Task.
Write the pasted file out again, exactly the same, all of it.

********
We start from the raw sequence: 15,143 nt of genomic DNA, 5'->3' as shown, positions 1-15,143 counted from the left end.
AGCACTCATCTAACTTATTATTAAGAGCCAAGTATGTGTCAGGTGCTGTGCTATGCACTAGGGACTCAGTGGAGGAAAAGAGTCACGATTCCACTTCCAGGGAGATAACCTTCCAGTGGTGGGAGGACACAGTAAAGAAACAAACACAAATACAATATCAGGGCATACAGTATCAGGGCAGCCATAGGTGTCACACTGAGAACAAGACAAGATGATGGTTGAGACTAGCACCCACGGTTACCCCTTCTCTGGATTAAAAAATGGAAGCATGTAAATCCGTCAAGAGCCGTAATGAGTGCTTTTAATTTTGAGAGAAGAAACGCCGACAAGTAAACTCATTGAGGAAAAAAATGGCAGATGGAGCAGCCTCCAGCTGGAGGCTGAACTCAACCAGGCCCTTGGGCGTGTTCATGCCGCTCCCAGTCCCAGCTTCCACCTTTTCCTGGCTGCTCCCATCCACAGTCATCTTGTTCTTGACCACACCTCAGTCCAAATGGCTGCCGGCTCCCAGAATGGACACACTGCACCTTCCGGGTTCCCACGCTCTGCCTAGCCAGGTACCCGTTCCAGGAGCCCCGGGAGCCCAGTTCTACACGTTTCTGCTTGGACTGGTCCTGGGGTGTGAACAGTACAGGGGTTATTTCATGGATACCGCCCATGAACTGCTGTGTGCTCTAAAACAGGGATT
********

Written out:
We start from the raw sequence: 15,143 nt of genomic DNA, 5'->3' as shown, positions 1-15,143 counted from the left end.
AGCACTCATCTAACTTATTATTAAGAGCCAAGTATGTGTCAGGTGCTGTGCTATGCACTAGGGACTCAGTGGAGGAAAAGAGTCACGATTCCACTTCCAGGGAGATAACCTTCCAGTGGTGGGAGGACACAGTAAAGAAACAAACACAAATACAATATCAGGGCATACAGTATCAGGGCAGCCATAGGTGTCACACTGAGAACAAGACAAGATGATGGTTGAGACTAGCACCCACGGTTACCCCTTCTCTGGATTAAAAAATGGAAGCATGTAAATCCGTCAAGAGCCGTAATGAGTGCTTTTAATTTTGAGAGAAGAAACGCCGACAAGTAAACTCATTGAGGAAAAAAATGGCAGATGGAGCAGCCTCCAGCTGGAGGCTGAACTCAACCAGGCCCTTGGGCGTGTTCATGCCGCTCCCAGTCCCAGCTTCCACCTTTTCCTGGCTGCTCCCATCCACAGTCATCTTGTTCTTGACCACACCTCAGTCCAAATGGCTGCCGGCTCCCAGAATGGACACACTGCACCTTCCGGGTTCCCACGCTCTGCCTAGCCAGGTACCCGTTCCAGGAGCCCCGGGAGCCCAGTTCTACACGTTTCTGCTTGGACTGGTCCTGGGGTGTGAACAGTACAGGGGTTATTTCATGGATACCGCCCATGAACTGCTGTGTGCTCTAAAACAGGGATT